Authority to Sign a Commercial Lease in Colorado

AUTHORITY TO SIGN THE LEASE                                           

Who has the authority to sign a lease on behalf of an entity? The simplest answer is that the lease may be signed only by a person who has genuine power to bind the entity. However, the actual answer is significantly different: anybody with apparent authority may sign.

Colorado law also has various legislative presumptions of power, which are described in further detail below. Both landlords and renters should ensure that the other party’s signatory can sign on their behalf so that the other party may never attempt to terminate the lease on the basis that it did not approve it.

Executive Authority

Anyone having “apparent power” may sign a lease on behalf of an entity in the usual course of business, and the lease will be binding on the entity. When a person seems to third parties to be authorized to sign on behalf of an organization, he or she gets apparent authority.

The idea of apparent authority was designed to relieve parties of the constant burden of determining whether the person they are dealing with has real power to engage in an agreement or bind an organization.

There are no hard and fast standards governing who has apparent power inside a company corporation.

If the person with the largest office and a brass “President” sign on her desk signs a corporation’s lease, one may reasonably infer that he or she has apparent (and presumably real) power to do so. Generally, the same would apply if the sign said “Chief Executive Officer.”

However, a secretary or “Director of Human Resources” would likely lack apparent power to bind the firm. Closer examination occurs when the individual signing the lease is the company’s vice president or the party signing is the office manager who negotiated the lease on the tenant’s behalf. Generally, the bigger the organization, the lower the perceived authority appears in the chain of command.

Generally, the closer the person signing the lease is to the decision-making process about the lease’s provisions, the more likely the person signing the lease will be viewed as having apparent power to sign the lease.

Statutory Authority Presumptions

By legislation, a person may depend on the signing authority of specific individuals. Their authority may be relied on securely by parties who lack real information to the contrary — that is, the knowledge that the individual cannot sign the lease for whatever reason.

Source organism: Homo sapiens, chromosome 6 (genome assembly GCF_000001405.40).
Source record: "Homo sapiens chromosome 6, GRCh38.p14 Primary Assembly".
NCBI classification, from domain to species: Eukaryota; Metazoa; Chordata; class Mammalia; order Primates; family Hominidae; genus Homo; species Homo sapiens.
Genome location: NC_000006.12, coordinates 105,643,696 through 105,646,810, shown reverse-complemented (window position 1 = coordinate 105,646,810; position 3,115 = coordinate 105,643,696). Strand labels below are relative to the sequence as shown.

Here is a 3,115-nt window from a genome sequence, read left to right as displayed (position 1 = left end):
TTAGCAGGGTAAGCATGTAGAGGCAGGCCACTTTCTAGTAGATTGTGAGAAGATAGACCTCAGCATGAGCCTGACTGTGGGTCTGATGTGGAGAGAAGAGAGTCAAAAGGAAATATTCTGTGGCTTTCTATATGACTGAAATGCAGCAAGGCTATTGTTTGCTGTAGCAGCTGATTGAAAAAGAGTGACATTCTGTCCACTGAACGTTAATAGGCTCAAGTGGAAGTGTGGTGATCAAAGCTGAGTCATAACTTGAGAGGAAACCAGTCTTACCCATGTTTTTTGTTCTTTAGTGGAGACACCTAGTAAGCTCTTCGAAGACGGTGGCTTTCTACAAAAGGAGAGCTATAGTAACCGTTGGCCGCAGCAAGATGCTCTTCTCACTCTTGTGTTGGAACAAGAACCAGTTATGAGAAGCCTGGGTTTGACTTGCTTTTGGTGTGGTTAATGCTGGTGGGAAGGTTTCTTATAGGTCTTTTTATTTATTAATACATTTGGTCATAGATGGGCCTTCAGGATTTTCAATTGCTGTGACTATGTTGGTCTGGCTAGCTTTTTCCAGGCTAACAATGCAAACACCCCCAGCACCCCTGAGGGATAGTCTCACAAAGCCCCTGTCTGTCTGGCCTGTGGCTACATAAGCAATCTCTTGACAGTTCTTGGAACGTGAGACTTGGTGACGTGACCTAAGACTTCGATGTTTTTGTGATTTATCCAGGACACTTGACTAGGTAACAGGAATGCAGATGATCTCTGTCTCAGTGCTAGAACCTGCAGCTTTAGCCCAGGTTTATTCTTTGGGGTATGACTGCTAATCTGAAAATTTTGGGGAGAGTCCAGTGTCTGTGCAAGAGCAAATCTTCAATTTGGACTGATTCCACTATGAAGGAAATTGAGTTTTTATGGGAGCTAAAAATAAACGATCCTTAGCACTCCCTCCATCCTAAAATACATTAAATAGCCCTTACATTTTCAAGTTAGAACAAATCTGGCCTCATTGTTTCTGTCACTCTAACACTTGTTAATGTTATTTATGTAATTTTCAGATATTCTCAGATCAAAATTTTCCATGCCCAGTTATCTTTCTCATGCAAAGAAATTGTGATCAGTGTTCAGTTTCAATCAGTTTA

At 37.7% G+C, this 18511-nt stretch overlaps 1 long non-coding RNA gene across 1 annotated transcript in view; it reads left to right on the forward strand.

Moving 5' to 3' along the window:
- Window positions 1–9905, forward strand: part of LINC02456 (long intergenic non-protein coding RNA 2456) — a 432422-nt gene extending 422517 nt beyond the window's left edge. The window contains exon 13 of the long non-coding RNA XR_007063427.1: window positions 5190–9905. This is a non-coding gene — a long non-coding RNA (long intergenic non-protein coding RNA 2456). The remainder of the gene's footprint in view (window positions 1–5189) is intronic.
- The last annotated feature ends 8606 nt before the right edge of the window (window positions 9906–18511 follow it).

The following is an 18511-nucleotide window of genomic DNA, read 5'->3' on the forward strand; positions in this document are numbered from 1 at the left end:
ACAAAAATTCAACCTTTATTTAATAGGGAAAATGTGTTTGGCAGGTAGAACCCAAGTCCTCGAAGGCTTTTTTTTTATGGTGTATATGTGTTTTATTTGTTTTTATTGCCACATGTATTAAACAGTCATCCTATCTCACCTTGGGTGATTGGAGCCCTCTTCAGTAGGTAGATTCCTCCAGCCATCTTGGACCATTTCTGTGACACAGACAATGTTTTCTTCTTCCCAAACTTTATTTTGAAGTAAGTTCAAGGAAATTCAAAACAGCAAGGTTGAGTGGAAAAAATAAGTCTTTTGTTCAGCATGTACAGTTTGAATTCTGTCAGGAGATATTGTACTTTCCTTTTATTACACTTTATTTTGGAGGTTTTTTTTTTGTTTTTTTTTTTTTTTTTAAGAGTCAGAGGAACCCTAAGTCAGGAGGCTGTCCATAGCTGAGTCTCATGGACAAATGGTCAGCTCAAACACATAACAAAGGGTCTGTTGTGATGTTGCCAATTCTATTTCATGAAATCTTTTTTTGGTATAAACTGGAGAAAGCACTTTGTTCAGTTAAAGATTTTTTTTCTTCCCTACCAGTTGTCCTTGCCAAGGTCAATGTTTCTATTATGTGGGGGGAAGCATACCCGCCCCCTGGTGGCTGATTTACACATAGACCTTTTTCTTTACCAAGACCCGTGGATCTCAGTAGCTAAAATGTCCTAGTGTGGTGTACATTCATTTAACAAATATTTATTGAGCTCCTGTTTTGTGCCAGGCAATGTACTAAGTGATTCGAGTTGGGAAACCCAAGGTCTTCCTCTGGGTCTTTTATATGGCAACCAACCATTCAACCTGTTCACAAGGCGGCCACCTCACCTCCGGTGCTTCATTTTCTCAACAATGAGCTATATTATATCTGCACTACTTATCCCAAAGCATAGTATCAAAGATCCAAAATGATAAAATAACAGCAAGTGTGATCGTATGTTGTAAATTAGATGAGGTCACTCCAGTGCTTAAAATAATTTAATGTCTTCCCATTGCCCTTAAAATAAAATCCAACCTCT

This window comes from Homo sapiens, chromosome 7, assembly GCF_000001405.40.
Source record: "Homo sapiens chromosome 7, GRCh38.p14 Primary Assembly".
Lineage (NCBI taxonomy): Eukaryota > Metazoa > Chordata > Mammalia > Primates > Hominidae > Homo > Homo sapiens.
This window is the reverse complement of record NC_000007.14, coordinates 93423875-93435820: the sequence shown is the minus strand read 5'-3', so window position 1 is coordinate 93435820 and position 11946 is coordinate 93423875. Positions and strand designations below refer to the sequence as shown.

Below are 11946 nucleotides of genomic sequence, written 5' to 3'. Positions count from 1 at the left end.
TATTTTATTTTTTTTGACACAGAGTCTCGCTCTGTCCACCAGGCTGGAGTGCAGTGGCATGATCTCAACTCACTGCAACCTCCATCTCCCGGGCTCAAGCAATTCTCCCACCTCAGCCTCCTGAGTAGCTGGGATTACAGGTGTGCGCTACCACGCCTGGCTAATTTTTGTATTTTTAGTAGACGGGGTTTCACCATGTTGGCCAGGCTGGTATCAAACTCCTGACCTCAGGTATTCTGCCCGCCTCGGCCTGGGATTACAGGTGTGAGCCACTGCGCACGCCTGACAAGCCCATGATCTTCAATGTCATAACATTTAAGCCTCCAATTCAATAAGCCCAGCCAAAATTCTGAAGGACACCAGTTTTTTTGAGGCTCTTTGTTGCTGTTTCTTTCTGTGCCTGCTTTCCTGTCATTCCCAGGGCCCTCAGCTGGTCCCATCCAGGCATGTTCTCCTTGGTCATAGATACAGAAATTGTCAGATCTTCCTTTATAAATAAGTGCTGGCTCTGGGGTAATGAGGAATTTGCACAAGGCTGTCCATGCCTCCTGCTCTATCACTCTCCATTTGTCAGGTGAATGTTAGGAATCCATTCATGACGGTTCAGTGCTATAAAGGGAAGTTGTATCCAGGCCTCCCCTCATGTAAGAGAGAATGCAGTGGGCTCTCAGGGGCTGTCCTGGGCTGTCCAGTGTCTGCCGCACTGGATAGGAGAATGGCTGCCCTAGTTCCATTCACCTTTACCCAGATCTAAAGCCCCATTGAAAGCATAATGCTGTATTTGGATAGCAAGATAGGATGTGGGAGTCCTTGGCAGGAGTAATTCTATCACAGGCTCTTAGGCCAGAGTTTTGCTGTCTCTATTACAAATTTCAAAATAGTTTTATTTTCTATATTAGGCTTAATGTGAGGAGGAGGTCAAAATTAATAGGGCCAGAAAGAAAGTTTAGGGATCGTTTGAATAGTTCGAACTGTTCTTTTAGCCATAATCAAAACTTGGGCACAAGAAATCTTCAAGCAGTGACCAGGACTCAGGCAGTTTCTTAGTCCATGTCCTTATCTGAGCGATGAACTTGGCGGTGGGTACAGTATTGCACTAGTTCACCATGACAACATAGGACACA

The reliance is warranted for transactions that occur in the “ordinary course of business,” which encompasses the majority of leases. The following jobs have this degree of authority:

  • The president or other “head office” of a corporation, if the president or officer’s signature is confirmed by the corporation’s secretary and the lease is sealed with the corporation’s seal.
  • A general partner in a partnership, a limited partnership, a limited liability partnership (LLP), or a limited liability limited partnership (LLLP).
  • A person identified as having the power to sign in a statement of partnership authority submitted in the Secretary of State’s records by any form of partnership.
  • The management of a limited liability business controlled by a manager (LLC).
  • A member of a limited liability corporation administered by its members.
  • A person designated as having the power to sign in a declaration of authority registered in the
  • county’s clerk and recorder’s office in which the premises are situated.
  • The executor of the estate of a dead individual.
  • A trustee of a trust who has filed a declaration of authority with the clerk and recorder’s office of the county in which the premises are located.

Executive Authority

If it is uncertain whether the individual signing the lease has apparent permission to sign on behalf of the landlord or tenant, or if the lease is being signed in the “regular course of business,” the sole option is to request confirmation of real authority from the other party. Actual authority proof  differs according to the kind of organization.

For a company, the proof often required is a board of directors’ decision authorizing the lease and naming the persons who may sign it. The proof in the case of a partnership would be the partnership agreement and, if needed under the partnership agreement, the partners’ approval.

For a limited liability business, the necessary proof would be the operating agreement and, if needed by the operating agreement, the permission of the  management (if there are any) or members (if there areany).

The necessary proof for an estate would be the letters of appointment designating the personal representative. The proof in the case of a trustee would be the trust agreement.

In actuality, landlords and renters seldom delve into the organizational paperwork of one another. A party may request a corporate resolution, a partnership agreement, or a limited liability company agreement, but that is all.

Establishing real power necessitates reaching a legal decision. The reality is that most of the time, one party does not want to do that service for the other, or it may be impossible to perform due to legal uncertainties.

If a party has a problem, it is prudent to get a legal opinion about the power of the lease’s signing. Due to the uncommon nature of this request in a conventional lease transaction, the opposing party is likely to object to a request for a legal opinion. However, legal opinions are more typical in big lease contracts and lease deals involving institutional funding.